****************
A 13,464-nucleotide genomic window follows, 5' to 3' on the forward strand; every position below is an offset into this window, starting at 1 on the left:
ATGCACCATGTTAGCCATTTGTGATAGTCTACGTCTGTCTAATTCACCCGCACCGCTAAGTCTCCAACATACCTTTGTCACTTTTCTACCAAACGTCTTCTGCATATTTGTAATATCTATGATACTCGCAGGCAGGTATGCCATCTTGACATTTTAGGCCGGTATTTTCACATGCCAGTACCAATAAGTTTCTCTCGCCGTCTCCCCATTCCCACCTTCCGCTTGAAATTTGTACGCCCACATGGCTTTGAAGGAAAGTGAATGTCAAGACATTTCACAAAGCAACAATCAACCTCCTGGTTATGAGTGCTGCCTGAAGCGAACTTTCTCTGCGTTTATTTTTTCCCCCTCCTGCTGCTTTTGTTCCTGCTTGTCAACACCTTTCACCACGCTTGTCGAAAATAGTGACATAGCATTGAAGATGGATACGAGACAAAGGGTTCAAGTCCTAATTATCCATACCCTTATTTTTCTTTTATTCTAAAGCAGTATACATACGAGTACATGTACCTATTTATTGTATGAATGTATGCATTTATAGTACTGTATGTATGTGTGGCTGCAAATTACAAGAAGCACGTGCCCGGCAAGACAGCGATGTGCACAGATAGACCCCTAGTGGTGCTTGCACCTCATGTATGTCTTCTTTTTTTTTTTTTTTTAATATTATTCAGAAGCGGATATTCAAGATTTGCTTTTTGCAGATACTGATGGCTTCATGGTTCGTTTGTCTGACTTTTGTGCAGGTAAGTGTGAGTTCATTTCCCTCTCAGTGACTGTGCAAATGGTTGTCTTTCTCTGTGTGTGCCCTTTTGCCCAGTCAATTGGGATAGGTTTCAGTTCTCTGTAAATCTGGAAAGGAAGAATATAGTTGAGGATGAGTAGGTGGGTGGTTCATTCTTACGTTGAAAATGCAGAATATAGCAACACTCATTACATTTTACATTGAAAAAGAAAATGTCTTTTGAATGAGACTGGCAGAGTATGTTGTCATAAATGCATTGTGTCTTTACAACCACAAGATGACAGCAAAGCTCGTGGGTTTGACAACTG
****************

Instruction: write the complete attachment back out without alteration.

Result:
A 13,464-nucleotide genomic window follows, 5' to 3' on the forward strand; every position below is an offset into this window, starting at 1 on the left:
ATGCACCATGTTAGCCATTTGTGATAGTCTACGTCTGTCTAATTCACCCGCACCGCTAAGTCTCCAACATACCTTTGTCACTTTTCTACCAAACGTCTTCTGCATATTTGTAATATCTATGATACTCGCAGGCAGGTATGCCATCTTGACATTTTAGGCCGGTATTTTCACATGCCAGTACCAATAAGTTTCTCTCGCCGTCTCCCCATTCCCACCTTCCGCTTGAAATTTGTACGCCCACATGGCTTTGAAGGAAAGTGAATGTCAAGACATTTCACAAAGCAACAATCAACCTCCTGGTTATGAGTGCTGCCTGAAGCGAACTTTCTCTGCGTTTATTTTTTCCCCCTCCTGCTGCTTTTGTTCCTGCTTGTCAACACCTTTCACCACGCTTGTCGAAAATAGTGACATAGCATTGAAGATGGATACGAGACAAAGGGTTCAAGTCCTAATTATCCATACCCTTATTTTTCTTTTATTCTAAAGCAGTATACATACGAGTACATGTACCTATTTATTGTATGAATGTATGCATTTATAGTACTGTATGTATGTGTGGCTGCAAATTACAAGAAGCACGTGCCCGGCAAGACAGCGATGTGCACAGATAGACCCCTAGTGGTGCTTGCACCTCATGTATGTCTTCTTTTTTTTTTTTTTTTAATATTATTCAGAAGCGGATATTCAAGATTTGCTTTTTGCAGATACTGATGGCTTCATGGTTCGTTTGTCTGACTTTTGTGCAGGTAAGTGTGAGTTCATTTCCCTCTCAGTGACTGTGCAAATGGTTGTCTTTCTCTGTGTGTGCCCTTTTGCCCAGTCAATTGGGATAGGTTTCAGTTCTCTGTAAATCTGGAAAGGAAGAATATAGTTGAGGATGAGTAGGTGGGTGGTTCATTCTTACGTTGAAAATGCAGAATATAGCAACACTCATTACATTTTACATTGAAAAAGAAAATGTCTTTTGAATGAGACTGGCAGAGTATGTTGTCATAAATGCATTGTGTCTTTACAACCACAAGATGACAGCAAAGCTCGTGGGTTTGACAACTG